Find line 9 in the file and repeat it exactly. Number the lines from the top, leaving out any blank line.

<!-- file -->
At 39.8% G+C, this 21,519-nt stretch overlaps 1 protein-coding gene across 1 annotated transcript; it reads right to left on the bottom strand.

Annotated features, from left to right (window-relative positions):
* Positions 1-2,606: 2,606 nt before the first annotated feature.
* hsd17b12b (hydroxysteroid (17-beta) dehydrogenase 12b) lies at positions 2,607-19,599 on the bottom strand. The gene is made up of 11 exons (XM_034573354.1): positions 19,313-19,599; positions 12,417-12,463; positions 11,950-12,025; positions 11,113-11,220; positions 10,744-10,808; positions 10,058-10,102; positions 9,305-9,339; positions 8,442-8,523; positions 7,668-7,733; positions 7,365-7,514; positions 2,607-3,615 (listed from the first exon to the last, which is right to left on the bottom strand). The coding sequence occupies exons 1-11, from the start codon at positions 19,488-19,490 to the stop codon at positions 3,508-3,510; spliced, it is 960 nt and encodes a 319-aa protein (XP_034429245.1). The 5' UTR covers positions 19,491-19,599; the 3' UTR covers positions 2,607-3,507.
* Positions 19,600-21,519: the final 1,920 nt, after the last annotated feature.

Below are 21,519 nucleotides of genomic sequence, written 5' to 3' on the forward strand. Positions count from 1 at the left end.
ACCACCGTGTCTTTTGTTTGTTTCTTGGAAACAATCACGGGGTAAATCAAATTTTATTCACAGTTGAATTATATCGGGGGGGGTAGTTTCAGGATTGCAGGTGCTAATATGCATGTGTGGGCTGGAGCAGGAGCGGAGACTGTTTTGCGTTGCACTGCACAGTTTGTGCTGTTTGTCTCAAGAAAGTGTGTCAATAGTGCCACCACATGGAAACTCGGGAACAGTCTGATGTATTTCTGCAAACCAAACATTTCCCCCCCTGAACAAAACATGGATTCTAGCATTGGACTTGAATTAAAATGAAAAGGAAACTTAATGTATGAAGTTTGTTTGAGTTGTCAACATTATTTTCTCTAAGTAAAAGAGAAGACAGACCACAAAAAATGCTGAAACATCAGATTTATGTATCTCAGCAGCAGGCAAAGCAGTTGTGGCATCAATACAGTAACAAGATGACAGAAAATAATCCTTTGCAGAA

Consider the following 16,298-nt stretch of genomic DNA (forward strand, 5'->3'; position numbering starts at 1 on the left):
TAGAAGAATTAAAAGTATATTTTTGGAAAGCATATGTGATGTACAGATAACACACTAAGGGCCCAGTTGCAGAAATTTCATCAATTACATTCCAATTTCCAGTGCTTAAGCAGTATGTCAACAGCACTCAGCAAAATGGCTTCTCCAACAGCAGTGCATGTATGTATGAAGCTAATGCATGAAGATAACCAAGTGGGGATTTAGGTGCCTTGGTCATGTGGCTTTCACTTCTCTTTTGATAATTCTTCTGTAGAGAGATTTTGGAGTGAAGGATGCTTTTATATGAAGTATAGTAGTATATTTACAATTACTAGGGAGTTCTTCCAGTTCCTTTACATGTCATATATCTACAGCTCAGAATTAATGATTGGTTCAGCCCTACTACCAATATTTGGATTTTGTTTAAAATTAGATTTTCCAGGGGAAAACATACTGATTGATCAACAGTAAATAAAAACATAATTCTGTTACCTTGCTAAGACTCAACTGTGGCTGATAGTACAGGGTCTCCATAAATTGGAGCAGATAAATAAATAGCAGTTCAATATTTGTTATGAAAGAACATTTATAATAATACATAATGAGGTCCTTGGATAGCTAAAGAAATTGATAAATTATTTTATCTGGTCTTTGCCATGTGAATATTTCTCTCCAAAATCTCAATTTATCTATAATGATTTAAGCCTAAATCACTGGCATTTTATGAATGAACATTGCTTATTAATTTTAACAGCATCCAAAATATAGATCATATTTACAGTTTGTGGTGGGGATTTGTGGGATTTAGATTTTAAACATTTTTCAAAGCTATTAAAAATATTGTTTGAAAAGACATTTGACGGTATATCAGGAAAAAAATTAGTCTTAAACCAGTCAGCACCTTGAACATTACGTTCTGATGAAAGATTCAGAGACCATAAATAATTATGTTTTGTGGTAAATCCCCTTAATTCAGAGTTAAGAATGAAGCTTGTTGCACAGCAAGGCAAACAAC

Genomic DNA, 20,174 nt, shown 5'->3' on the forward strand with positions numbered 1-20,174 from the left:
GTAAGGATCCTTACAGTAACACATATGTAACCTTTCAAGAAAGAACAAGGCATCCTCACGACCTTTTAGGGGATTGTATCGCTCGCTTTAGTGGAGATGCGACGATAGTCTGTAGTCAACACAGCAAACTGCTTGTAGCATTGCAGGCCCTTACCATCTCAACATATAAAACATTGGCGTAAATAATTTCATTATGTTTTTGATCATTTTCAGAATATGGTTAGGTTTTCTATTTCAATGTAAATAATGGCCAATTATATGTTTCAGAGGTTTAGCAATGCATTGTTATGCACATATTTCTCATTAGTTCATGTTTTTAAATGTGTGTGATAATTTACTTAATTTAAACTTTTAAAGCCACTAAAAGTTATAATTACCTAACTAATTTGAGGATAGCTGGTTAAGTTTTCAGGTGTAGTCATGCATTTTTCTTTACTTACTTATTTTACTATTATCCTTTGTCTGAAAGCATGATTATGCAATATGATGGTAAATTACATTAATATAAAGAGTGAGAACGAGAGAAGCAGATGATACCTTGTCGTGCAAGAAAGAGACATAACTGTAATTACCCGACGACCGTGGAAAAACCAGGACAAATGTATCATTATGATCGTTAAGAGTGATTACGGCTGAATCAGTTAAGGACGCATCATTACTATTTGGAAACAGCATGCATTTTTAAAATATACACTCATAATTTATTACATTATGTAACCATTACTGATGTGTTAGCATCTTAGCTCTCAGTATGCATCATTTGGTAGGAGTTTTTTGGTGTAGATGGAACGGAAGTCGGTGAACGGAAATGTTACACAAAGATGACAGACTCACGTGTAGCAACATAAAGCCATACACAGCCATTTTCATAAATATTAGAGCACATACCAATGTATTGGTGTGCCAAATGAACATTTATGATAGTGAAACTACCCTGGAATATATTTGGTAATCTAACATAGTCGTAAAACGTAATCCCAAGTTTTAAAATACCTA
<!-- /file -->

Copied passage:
TAGAAGAATTAAAAGTATATTTTTGGAAAGCATATGTGATGTACAGATAACACACTAAGGGCCCAGTTGCAGAAATTTCATCAATTACATTCCAATTTCCAGTGCTTAAGCAGTATGTCAACAGCACTCAGCAAAATGGCTTCTCCAACAGCAGTGCATGTATGTATGAAGCTAATGCATGAAGATAACCAAGTGGGGATTTAGGTGCCTTGGTCATGTGGCTTTCACTTCTCTTTTGATAATTCTTCTGTAGAGAGATTTTGGAGTGAAGGATGCTTTTATATGAAGTATAGTAGTATATTTACAATTACTAGGGAGTTCTTCCAGTTCCTTTACATGTCATATATCTACAGCTCAGAATTAATGATTGGTTCAGCCCTACTACCAATATTTGGATTTTGTTTAAAATTAGATTTTCCAGGGGAAAACATACTGATTGATCAACAGTAAATAAAAACATAATTCTGTTACCTTGCTAAGACTCAACTGTGGCTGATAGTACAGGGTCTCCATAAATTGGAGCAGATAAATAAATAGCAGTTCAATATTTGTTATGAAAGAACATTTATAATAATACATAATGAGGTCCTTGGATAGCTAAAGAAATTGATAAATTATTTTATCTGGTCTTTGCCATGTGAATATTTCTCTCCAAAATCTCAATTTATCTATAATGATTTAAGCCTAAATCACTGGCATTTTATGAATGAACATTGCTTATTAATTTTAACAGCATCCAAAATATAGATCATATTTACAGTTTGTGGTGGGGATTTGTGGGATTTAGATTTTAAACATTTTTCAAAGCTATTAAAAATATTGTTTGAAAAGACATTTGACGGTATATCAGGAAAAAAATTAGTCTTAAACCAGTCAGCACCTTGAACATTACGTTCTGATGAAAGATTCAGAGACCATAAATAATTATGTTTTGTGGTAAATCCCCTTAATTCAGAGTTAAGAATGAAGCTTGTTGCACAGCAAGGCAAACAAC